Frailty and safety: The example of diabetes

Research output: Contribution to journalArticle

Abstract

Frailty is considered a syndrome of decreased reserve and resistance to stressors and is clinically expressed as muscle weakness, poor exercise tolerance, factors related to body composition, sarcopenia and disability. In addition, there is a close relationship between age-related metabolic changes and the occurrence of comorbidities that may in turn lead to frailty. Even though the downward spiral of frailty is activated more quickly in older persons with type 2 diabetes, it is reversible with appropriate interventions before reaching a high level of severity. The hazard for geriatric patients with type 2 diabetes is that frailty encompasses diverse complications already associated with or caused by diabetes. Frailty is also associated with cognitive impairment, reduced ability to perform activities of daily living and increased expression of inflammatory and coagulation markers that may contribute to the adverse microvascular effects of diabetes. Although glycaemic control remains the main targeting achievement in type 2 diabetes, especially in wellfunctioning older persons, this is not appropriate for those with frailty. Frail elderly people with type 2 diabetes are a specific group in need of treatment parameters for both initial and maintenance therapy with oral antidiabetic agents. Therefore, the prescription of an antidiabetic agent in such individuals must take into consideration not only the standard goal of lowering hyperglycaemic levels, but also improving the quality of life and life expectancy. The clinical management of this population is currently particularly demanding, requiring special considerations with good medical decision making. Clinical aspects complicating diabetes care in older people include cognitive decline, physical functional decline and frailty. Available oral antidiabetic drugs include insulin secretagogues (meglitinides and sulfonylureas), biguanides (metformin), a-glucosidase inhibitors, thiazolidinediones and inhibitors of glucagon-like peptide 1 (GLP-1) degrading enzyme dipeptidyl peptidase 4. In addition, we will discuss injection treatment with GLP-1 analogues. This review will underline the association between diabetes and some frailty components in old patients and how specific antidiabetic agents may play a specific role in improving outcomes. Adis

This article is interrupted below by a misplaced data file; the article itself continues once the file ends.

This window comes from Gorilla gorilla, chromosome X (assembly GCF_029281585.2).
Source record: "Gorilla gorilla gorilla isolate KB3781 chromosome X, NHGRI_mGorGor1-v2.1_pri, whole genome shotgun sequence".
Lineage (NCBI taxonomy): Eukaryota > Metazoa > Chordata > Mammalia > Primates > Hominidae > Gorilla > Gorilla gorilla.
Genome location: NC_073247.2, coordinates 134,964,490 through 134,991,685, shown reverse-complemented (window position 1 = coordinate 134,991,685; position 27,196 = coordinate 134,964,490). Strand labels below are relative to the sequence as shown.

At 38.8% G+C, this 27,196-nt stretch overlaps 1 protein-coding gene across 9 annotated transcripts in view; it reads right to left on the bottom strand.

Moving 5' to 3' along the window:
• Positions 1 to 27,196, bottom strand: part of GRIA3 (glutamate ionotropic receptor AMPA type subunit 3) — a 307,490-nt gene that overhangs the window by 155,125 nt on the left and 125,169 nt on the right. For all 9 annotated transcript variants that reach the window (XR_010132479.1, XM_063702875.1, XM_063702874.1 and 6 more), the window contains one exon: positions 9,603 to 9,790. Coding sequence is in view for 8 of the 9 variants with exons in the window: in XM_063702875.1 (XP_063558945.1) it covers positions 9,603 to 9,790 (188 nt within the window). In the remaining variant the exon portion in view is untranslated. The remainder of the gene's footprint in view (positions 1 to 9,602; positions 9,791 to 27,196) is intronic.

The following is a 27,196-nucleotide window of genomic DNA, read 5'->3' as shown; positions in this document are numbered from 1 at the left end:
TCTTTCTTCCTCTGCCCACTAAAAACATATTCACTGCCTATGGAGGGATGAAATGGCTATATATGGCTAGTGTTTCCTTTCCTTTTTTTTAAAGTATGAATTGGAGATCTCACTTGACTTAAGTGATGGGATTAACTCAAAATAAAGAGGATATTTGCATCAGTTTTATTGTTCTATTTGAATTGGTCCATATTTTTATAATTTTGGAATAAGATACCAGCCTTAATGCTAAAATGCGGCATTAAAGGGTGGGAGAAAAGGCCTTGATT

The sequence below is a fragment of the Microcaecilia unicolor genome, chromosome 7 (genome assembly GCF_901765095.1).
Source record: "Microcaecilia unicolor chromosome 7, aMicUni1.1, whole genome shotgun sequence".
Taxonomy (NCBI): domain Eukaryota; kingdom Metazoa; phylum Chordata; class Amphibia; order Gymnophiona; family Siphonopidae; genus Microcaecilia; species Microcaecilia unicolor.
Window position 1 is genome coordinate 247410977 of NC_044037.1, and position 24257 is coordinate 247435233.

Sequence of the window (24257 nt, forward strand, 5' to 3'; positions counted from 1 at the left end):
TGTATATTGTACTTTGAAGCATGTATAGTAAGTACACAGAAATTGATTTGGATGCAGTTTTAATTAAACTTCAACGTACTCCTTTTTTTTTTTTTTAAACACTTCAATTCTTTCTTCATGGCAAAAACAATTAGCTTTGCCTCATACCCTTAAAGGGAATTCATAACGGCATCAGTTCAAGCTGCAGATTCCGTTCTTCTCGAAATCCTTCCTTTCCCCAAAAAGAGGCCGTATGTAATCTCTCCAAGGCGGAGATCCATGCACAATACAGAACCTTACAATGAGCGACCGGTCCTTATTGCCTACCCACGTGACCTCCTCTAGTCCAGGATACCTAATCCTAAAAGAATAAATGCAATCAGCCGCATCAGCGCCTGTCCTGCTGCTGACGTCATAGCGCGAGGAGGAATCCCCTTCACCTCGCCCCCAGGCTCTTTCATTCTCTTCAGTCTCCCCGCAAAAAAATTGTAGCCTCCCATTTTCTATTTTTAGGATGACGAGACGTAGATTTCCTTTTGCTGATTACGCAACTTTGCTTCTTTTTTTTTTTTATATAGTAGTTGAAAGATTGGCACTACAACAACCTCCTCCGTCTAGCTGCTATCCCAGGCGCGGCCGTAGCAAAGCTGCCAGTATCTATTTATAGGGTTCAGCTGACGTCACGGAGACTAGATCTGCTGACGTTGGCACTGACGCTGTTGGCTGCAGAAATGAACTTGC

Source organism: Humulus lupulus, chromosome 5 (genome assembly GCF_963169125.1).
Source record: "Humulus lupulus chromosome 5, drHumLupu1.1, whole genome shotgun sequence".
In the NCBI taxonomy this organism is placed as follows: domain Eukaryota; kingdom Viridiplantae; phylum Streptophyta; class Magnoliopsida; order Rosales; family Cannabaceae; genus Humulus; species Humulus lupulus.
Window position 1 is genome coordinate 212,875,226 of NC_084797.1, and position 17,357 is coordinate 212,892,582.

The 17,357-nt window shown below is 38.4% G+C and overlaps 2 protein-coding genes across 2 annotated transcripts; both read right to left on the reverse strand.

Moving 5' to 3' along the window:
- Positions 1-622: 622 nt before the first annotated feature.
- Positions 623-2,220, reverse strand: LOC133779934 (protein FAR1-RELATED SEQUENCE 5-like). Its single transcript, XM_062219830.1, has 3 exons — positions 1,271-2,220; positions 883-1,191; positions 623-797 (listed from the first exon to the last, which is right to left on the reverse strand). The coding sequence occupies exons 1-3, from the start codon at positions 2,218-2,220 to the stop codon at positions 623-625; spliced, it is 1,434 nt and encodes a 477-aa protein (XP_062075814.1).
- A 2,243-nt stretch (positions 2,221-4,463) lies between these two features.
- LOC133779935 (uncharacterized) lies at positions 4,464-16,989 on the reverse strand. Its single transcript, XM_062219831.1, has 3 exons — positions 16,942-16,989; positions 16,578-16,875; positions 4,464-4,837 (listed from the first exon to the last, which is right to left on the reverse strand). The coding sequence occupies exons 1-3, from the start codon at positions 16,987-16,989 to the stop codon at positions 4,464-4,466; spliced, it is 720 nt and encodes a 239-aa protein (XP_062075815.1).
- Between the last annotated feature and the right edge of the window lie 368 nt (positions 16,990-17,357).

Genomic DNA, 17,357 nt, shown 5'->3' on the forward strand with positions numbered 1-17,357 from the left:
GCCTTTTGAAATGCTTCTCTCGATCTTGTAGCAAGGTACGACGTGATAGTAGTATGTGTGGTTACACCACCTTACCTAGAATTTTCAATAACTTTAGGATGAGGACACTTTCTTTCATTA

Original languageEnglish
Pages (from-to)63-71
Number of pages9
JournalDrug Safety
Volume35
Issue numberSUPPL. 1
DOIs
Publication statusPublished - Dec 1 2012

ASJC Scopus subject areas

  • Pharmacology (medical)
  • Pharmacology
  • Toxicology

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